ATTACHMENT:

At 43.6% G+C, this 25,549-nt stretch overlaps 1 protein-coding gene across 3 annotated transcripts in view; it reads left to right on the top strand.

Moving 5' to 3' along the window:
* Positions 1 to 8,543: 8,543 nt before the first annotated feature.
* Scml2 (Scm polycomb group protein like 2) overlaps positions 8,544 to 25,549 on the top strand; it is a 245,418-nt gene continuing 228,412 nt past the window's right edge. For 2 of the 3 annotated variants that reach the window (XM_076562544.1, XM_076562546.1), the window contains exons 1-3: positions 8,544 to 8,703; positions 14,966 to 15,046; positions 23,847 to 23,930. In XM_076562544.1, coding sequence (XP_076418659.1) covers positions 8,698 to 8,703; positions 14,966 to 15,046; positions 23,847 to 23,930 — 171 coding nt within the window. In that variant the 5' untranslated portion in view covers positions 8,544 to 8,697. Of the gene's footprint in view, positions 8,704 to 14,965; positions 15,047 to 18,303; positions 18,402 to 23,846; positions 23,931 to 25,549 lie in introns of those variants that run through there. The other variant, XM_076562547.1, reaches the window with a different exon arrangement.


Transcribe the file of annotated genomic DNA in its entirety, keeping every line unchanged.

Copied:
At 43.6% G+C, this 25,549-nt stretch overlaps 1 protein-coding gene across 3 annotated transcripts in view; it reads left to right on the top strand.

Moving 5' to 3' along the window:
* Positions 1 to 8,543: 8,543 nt before the first annotated feature.
* Scml2 (Scm polycomb group protein like 2) overlaps positions 8,544 to 25,549 on the top strand; it is a 245,418-nt gene continuing 228,412 nt past the window's right edge. For 2 of the 3 annotated variants that reach the window (XM_076562544.1, XM_076562546.1), the window contains exons 1-3: positions 8,544 to 8,703; positions 14,966 to 15,046; positions 23,847 to 23,930. In XM_076562544.1, coding sequence (XP_076418659.1) covers positions 8,698 to 8,703; positions 14,966 to 15,046; positions 23,847 to 23,930 — 171 coding nt within the window. In that variant the 5' untranslated portion in view covers positions 8,544 to 8,697. Of the gene's footprint in view, positions 8,704 to 14,965; positions 15,047 to 18,303; positions 18,402 to 23,846; positions 23,931 to 25,549 lie in introns of those variants that run through there. The other variant, XM_076562547.1, reaches the window with a different exon arrangement.